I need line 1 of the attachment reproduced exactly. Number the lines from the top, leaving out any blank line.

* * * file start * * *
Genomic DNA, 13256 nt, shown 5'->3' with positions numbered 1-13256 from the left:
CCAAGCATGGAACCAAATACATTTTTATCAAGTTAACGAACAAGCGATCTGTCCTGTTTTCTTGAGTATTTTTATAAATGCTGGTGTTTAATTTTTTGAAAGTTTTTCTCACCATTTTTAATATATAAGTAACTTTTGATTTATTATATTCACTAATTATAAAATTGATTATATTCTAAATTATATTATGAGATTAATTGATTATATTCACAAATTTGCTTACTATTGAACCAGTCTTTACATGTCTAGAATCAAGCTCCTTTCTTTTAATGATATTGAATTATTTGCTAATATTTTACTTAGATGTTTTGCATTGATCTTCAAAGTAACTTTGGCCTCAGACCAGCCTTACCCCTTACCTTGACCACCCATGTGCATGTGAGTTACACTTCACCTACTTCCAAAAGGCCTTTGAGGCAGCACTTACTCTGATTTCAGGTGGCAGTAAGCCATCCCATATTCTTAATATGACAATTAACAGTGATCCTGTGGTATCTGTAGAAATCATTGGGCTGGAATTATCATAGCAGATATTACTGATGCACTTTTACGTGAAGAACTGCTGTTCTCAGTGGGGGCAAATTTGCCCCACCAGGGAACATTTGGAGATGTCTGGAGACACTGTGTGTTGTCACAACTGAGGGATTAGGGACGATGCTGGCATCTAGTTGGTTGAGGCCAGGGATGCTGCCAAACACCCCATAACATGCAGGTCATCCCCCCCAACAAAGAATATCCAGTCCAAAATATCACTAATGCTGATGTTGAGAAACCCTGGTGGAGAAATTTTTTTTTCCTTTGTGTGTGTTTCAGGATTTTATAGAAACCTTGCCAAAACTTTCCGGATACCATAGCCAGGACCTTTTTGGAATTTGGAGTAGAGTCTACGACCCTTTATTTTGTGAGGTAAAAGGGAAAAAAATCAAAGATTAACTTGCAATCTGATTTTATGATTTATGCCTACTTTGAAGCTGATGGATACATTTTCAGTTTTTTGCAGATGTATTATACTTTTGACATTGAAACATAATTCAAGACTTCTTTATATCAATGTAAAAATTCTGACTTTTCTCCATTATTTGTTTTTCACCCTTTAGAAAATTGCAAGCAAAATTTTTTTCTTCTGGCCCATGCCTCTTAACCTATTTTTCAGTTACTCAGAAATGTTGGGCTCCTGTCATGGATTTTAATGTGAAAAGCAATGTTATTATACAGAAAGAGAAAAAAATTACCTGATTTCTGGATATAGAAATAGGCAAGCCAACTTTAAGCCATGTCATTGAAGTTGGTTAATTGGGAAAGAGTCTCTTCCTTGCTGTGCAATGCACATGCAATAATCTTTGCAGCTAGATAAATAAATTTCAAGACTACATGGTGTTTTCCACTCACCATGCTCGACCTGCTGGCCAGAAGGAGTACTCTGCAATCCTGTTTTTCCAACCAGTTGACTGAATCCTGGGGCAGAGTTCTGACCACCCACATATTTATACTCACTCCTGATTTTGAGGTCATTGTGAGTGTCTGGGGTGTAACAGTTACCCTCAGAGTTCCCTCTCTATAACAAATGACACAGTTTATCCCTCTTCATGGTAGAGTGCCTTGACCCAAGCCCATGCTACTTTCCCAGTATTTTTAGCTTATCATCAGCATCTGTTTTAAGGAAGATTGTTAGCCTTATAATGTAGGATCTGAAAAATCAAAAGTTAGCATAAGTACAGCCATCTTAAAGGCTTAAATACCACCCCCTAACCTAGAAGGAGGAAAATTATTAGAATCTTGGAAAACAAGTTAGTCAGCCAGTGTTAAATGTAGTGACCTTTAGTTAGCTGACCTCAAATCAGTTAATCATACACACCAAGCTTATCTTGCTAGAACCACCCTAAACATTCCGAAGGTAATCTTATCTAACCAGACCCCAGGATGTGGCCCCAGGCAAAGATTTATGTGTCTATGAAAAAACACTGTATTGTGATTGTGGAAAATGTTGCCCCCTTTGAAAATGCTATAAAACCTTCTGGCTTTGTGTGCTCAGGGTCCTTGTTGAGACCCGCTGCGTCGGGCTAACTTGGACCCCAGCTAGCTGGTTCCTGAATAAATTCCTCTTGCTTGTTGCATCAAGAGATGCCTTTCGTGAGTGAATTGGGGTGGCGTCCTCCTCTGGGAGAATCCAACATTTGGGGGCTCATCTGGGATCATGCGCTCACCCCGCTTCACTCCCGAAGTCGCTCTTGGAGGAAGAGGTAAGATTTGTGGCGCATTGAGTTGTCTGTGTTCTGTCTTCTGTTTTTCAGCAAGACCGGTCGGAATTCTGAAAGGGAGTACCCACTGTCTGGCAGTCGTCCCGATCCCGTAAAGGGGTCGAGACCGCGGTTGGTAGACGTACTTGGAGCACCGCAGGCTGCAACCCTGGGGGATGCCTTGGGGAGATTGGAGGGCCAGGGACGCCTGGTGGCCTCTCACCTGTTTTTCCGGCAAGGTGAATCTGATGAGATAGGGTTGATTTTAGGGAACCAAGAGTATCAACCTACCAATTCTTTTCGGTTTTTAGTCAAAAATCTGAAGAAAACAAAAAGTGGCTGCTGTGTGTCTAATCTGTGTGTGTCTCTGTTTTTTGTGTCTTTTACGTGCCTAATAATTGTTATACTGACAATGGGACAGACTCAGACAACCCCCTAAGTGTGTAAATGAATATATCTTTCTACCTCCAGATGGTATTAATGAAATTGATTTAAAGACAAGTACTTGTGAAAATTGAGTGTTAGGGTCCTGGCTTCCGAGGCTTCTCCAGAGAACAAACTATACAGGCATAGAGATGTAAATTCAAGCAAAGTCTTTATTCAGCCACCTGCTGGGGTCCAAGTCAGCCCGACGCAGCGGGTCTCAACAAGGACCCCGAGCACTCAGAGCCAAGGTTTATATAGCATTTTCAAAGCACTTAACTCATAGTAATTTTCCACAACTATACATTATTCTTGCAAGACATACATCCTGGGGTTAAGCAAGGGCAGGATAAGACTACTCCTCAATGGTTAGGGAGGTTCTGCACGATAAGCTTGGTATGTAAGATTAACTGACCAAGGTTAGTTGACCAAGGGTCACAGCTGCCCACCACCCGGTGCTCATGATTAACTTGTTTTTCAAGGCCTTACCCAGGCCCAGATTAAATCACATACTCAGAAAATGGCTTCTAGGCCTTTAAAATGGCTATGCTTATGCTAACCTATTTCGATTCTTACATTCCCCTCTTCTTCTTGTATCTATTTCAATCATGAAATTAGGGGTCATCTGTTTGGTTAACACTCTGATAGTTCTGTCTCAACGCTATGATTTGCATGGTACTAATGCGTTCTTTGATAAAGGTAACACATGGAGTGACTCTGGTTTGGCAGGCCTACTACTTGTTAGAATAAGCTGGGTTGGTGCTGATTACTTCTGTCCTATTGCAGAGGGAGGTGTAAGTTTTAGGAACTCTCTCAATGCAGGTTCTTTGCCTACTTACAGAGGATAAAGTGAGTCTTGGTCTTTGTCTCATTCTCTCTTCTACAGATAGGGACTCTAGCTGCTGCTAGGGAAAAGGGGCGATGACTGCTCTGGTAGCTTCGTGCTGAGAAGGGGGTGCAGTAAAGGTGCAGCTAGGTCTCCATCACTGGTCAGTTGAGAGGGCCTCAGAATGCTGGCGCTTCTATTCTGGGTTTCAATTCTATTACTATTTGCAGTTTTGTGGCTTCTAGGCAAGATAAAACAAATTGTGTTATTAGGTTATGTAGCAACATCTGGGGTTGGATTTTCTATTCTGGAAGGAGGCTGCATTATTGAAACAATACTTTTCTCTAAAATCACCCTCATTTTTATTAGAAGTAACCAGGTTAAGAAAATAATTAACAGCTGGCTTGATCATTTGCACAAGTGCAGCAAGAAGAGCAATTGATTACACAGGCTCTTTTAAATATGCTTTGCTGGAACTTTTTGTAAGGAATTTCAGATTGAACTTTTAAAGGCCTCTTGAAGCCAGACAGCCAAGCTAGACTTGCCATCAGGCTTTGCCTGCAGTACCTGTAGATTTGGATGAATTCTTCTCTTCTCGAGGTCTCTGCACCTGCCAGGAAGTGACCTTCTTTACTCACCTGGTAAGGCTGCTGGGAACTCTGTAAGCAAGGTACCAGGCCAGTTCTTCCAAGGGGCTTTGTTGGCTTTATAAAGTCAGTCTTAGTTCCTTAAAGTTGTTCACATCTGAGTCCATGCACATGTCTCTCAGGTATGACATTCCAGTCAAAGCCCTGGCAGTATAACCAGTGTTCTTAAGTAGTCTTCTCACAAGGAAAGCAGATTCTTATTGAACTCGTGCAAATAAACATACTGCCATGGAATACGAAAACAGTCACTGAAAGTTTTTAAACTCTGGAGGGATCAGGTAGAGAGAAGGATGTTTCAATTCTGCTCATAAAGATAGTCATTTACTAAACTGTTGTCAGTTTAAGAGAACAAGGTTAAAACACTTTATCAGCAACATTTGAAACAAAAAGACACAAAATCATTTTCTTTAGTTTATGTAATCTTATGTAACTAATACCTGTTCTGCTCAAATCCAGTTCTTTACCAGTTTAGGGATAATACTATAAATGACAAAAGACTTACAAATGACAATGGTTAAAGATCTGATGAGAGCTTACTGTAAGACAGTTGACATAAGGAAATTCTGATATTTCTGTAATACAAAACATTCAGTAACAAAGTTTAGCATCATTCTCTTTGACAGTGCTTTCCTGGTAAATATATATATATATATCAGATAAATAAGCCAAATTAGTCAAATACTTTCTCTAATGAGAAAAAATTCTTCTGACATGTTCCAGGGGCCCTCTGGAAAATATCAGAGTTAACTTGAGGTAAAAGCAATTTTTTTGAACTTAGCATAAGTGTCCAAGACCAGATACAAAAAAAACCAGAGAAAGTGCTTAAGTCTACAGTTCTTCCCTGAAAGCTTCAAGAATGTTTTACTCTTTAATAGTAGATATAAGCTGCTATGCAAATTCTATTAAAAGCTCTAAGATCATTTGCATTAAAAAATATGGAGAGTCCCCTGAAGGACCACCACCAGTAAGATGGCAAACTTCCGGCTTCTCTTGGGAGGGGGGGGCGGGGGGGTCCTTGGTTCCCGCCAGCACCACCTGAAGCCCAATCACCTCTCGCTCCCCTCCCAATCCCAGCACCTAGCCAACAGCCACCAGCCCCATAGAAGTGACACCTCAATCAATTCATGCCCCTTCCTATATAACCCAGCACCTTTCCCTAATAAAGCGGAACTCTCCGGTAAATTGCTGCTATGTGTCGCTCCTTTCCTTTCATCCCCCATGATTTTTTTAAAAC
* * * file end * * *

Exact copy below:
Genomic DNA, 13256 nt, shown 5'->3' with positions numbered 1-13256 from the left: